Encyclopedia of Shinto

詳細表示 (Complete Article)

カテゴリー1: 4. Jinja (Shrines)
カテゴリー2: Objects of Worship and Shrine Treasures
Shinsatsu, Mamorifuda
Shinsatsu are a type of thaumaturgic talisman (also known as gofu) distributed at shrines and symbolic of a spiritual being or its supranormal power. Shinsatsu may be made of wood, paper, or metal and bear a written or printed inscription. The term is generally used to refer to the relatively large kind of amulets enshrined in kamidana, or affixed above gates, on doors and pillars, or on ceilings. Most are meant to invoke protection against illness and accident, safety within the home, national peace, and success in business, but others have more specific aims, such as protection from fire, theft, snow, or insects. Some bear complicated designs, such as those from the Kumano Shrines known as Kumano-goō. Certain kinds used from the end of the Heian period until the early modern period had a blank reverse side on which devotees could inscribe a dedication. Throughout the early modern period, the priestly functionaries (oshi) from the Grand Shrines of Ise distributed amulets called Jingū (Ise) taima, and these also represent one kind of shinsatsu.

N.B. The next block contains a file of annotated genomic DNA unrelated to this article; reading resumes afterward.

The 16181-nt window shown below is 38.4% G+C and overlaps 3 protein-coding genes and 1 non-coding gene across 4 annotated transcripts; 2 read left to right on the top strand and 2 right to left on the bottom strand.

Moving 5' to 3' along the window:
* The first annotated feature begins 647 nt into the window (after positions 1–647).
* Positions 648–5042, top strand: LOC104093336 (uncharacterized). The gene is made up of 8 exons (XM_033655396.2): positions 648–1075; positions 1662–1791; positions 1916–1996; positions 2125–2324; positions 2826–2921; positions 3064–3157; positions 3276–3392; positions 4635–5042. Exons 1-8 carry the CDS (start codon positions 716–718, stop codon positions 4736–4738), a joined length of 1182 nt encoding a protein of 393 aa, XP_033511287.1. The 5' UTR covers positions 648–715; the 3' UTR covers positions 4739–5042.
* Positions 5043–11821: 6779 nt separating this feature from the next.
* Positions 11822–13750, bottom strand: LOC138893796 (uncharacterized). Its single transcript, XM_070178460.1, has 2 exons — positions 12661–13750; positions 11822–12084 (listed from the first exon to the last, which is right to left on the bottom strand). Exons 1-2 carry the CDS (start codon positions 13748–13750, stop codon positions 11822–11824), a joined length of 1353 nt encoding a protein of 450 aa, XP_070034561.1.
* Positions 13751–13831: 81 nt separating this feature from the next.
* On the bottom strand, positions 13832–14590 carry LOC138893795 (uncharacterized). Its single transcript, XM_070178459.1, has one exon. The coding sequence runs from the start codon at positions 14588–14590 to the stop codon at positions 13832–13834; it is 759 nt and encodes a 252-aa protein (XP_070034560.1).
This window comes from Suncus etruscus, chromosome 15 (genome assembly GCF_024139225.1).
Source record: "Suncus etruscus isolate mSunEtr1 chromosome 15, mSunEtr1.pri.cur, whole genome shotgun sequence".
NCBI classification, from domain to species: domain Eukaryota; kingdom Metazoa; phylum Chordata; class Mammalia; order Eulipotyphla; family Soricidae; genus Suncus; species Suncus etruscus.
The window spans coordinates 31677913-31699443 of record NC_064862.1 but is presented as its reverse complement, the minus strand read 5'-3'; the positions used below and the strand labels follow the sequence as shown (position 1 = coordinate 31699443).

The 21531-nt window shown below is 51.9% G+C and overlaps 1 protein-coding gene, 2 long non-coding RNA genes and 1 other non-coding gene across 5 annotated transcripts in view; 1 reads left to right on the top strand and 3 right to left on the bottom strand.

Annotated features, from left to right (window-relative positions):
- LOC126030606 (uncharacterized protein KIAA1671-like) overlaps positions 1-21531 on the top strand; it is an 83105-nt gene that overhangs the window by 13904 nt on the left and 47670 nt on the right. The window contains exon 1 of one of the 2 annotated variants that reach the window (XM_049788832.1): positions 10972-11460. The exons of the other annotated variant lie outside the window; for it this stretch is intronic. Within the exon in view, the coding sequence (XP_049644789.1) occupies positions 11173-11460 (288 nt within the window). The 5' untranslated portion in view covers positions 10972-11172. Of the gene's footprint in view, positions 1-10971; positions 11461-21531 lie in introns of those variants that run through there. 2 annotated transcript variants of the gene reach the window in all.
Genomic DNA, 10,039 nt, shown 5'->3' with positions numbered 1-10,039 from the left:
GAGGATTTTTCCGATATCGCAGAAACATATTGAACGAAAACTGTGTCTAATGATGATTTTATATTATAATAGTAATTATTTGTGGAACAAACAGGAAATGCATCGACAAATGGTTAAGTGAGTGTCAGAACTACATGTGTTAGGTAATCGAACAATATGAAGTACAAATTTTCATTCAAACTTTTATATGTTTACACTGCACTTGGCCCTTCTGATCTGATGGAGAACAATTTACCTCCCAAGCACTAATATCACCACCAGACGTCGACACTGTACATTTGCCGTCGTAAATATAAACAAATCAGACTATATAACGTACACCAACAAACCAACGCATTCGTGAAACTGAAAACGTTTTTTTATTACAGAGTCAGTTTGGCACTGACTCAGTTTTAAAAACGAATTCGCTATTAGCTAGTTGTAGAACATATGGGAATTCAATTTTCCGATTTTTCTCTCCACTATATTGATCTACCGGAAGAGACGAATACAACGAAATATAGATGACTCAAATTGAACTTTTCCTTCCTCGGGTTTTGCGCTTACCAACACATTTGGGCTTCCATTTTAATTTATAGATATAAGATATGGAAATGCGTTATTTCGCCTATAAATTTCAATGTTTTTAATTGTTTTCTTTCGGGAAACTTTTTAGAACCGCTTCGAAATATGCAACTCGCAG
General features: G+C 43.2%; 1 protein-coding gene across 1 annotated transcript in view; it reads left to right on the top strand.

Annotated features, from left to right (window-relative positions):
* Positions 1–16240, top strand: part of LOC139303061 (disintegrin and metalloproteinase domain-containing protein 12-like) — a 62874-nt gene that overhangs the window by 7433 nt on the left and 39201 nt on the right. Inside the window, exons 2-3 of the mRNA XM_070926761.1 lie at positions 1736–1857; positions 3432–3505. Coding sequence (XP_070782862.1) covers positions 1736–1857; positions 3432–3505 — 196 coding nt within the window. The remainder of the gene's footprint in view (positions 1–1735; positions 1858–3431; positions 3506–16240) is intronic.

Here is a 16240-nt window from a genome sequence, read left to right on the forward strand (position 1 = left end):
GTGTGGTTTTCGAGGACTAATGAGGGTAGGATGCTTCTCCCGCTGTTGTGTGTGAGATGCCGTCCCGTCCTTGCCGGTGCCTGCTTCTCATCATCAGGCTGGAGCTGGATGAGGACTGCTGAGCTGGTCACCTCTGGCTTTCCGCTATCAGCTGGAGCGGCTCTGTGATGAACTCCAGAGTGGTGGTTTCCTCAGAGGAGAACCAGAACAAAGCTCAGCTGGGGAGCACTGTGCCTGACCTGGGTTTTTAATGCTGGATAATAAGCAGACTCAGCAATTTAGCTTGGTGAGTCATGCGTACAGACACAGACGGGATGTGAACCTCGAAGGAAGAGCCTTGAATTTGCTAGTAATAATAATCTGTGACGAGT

Mamorifuda likewise represent a type of gofu amulet, but the term usually refers to a talisman distributed in a small bag normally made of brocade or ornate cloth that can be carried on the person. Like shinsatsu, mamorifuda may be made of wood or metal. Their origins lie in the talismans made by priests of onmyōdō (Chinese yin-yang divination) or at Buddhist temples, which later came to be produced at shrines as well. Mamorifuda can be found in a wide variety of types, the major kinds representing charms against illness and misfortune, invocations of household safety, safe childbirth, relief from snow or insects, traffic safety, relief from water disaster, and protection from bad fortune. Many are made to be worn on the body as personal invocations for divine aid.
— Okada Yoshiyuki

Pronunciation in Japanese/用語音声

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Protective talisman (ofuda) from Mitsumine jinja_Shinto Museum of Kokugakuin University____

Protective talisman (ofuda) from Ise jingū _Shinto Museum of Kokugakuin University_

A Goōhōin issued by Nyutsuhime Jinja_Fujii Hiroaki_2006年**月**日